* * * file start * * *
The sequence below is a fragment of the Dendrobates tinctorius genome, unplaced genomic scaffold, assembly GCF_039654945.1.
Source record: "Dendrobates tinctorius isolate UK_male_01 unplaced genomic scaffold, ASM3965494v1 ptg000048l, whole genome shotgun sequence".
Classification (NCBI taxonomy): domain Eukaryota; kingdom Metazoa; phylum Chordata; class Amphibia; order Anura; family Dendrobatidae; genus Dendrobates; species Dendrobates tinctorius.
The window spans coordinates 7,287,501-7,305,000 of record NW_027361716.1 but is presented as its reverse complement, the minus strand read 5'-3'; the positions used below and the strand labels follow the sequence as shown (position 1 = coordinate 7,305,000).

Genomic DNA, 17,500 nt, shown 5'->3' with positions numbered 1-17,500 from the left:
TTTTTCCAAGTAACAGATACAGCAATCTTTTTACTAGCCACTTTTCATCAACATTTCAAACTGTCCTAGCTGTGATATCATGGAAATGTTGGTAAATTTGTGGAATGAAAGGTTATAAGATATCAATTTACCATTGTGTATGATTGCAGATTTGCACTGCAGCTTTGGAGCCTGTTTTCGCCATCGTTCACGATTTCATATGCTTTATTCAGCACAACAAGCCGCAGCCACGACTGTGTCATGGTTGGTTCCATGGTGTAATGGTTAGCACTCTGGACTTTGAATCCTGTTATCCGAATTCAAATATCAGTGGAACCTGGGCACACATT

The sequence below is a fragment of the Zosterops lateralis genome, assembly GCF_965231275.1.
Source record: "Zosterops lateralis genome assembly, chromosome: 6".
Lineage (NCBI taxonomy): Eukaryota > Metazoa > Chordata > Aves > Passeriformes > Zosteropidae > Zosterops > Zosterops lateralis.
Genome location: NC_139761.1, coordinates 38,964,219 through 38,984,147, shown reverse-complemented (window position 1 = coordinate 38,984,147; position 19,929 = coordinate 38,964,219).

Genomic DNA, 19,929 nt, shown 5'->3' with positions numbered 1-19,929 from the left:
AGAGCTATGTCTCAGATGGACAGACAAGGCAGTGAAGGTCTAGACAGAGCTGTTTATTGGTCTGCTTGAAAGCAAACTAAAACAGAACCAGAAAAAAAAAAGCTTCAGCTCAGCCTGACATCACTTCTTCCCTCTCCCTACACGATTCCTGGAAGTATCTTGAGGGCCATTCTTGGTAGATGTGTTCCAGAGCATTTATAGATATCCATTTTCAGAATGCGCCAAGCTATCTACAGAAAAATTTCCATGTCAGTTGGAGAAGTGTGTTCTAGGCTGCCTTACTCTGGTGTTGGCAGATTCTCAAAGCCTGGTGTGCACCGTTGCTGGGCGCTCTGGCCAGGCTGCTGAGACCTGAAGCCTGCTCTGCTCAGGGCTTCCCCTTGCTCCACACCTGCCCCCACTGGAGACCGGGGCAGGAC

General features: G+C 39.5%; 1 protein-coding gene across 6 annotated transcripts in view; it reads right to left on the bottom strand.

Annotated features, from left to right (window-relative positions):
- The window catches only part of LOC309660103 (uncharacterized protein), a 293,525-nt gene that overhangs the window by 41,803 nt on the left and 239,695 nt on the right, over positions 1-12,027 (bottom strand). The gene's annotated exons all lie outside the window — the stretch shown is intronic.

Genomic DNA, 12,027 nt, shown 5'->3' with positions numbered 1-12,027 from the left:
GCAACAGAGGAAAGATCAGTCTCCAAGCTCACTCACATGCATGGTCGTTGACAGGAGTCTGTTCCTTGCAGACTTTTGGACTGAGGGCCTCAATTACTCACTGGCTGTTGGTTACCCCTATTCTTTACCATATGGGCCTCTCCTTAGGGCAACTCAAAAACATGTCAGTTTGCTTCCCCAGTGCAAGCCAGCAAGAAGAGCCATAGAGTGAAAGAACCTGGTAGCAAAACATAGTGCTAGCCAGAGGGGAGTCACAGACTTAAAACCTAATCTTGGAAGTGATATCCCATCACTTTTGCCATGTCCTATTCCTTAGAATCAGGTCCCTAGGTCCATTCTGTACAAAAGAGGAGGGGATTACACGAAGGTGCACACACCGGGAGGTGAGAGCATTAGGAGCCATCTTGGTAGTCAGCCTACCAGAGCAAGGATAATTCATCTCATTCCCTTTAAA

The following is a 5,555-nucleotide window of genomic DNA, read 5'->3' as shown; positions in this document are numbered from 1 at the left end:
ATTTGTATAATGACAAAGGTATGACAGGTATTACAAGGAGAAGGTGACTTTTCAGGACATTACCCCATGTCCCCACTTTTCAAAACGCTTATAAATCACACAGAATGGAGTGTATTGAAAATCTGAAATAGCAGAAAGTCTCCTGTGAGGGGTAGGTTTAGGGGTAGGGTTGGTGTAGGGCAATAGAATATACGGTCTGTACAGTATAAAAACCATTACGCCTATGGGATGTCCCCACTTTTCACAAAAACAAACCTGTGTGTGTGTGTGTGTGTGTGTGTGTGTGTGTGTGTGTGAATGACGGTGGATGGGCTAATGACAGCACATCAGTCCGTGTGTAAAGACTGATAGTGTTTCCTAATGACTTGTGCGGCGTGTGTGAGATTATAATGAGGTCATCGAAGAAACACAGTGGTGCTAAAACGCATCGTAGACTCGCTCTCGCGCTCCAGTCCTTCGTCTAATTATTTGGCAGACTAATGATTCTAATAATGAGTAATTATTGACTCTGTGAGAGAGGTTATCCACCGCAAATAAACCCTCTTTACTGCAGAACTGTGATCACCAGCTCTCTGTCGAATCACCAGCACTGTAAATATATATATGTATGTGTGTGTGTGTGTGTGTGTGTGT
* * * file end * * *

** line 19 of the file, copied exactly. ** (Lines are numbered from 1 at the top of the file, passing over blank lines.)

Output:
ATTTGTATAATGACAAAGGTATGACAGGTATTACAAGGAGAAGGTGACTTTTCAGGACATTACCCCATGTCCCCACTTTTCAAAACGCTTATAAATCACACAGAATGGAGTGTATTGAAAATCTGAAATAGCAGAAAGTCTCCTGTGAGGGGTAGGTTTAGGGGTAGGGTTGGTGTAGGGCAATAGAATATACGGTCTGTACAGTATAAAAACCATTACGCCTATGGGATGTCCCCACTTTTCACAAAAACAAACCTGTGTGTGTGTGTGTGTGTGTGTGTGTGTGTGTGTGTGTGAATGACGGTGGATGGGCTAATGACAGCACATCAGTCCGTGTGTAAAGACTGATAGTGTTTCCTAATGACTTGTGCGGCGTGTGTGAGATTATAATGAGGTCATCGAAGAAACACAGTGGTGCTAAAACGCATCGTAGACTCGCTCTCGCGCTCCAGTCCTTCGTCTAATTATTTGGCAGACTAATGATTCTAATAATGAGTAATTATTGACTCTGTGAGAGAGGTTATCCACCGCAAATAAACCCTCTTTACTGCAGAACTGTGATCACCAGCTCTCTGTCGAATCACCAGCACTGTAAATATATATATGTATGTGTGTGTGTGTGTGTGTGTGTGT